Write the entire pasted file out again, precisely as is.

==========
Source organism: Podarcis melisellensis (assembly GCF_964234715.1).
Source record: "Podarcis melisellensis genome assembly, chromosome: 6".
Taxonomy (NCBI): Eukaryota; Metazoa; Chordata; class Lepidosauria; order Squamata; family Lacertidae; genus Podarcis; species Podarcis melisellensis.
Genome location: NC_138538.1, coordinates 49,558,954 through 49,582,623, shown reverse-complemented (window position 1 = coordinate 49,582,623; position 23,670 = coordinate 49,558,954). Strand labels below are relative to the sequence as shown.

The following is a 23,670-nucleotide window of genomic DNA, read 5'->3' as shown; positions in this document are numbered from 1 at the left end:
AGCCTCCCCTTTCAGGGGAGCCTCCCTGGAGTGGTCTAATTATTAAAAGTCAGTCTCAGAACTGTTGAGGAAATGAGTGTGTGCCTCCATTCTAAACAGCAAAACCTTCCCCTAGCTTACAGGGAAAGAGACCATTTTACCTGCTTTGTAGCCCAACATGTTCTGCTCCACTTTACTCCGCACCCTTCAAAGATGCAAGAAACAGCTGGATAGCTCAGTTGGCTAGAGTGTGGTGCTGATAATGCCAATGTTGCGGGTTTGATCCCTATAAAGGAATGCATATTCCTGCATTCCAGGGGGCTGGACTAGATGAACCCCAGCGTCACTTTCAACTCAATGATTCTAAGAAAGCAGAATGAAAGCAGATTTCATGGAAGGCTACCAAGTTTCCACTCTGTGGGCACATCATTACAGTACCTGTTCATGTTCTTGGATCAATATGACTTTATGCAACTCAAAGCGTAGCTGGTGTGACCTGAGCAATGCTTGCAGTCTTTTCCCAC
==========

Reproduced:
Source organism: Podarcis melisellensis (assembly GCF_964234715.1).
Source record: "Podarcis melisellensis genome assembly, chromosome: 6".
Taxonomy (NCBI): Eukaryota; Metazoa; Chordata; class Lepidosauria; order Squamata; family Lacertidae; genus Podarcis; species Podarcis melisellensis.
Genome location: NC_138538.1, coordinates 49,558,954 through 49,582,623, shown reverse-complemented (window position 1 = coordinate 49,582,623; position 23,670 = coordinate 49,558,954). Strand labels below are relative to the sequence as shown.

The following is a 23,670-nucleotide window of genomic DNA, read 5'->3' as shown; positions in this document are numbered from 1 at the left end:
AGCCTCCCCTTTCAGGGGAGCCTCCCTGGAGTGGTCTAATTATTAAAAGTCAGTCTCAGAACTGTTGAGGAAATGAGTGTGTGCCTCCATTCTAAACAGCAAAACCTTCCCCTAGCTTACAGGGAAAGAGACCATTTTACCTGCTTTGTAGCCCAACATGTTCTGCTCCACTTTACTCCGCACCCTTCAAAGATGCAAGAAACAGCTGGATAGCTCAGTTGGCTAGAGTGTGGTGCTGATAATGCCAATGTTGCGGGTTTGATCCCTATAAAGGAATGCATATTCCTGCATTCCAGGGGGCTGGACTAGATGAACCCCAGCGTCACTTTCAACTCAATGATTCTAAGAAAGCAGAATGAAAGCAGATTTCATGGAAGGCTACCAAGTTTCCACTCTGTGGGCACATCATTACAGTACCTGTTCATGTTCTTGGATCAATATGACTTTATGCAACTCAAAGCGTAGCTGGTGTGACCTGAGCAATGCTTGCAGTCTTTTCCCAC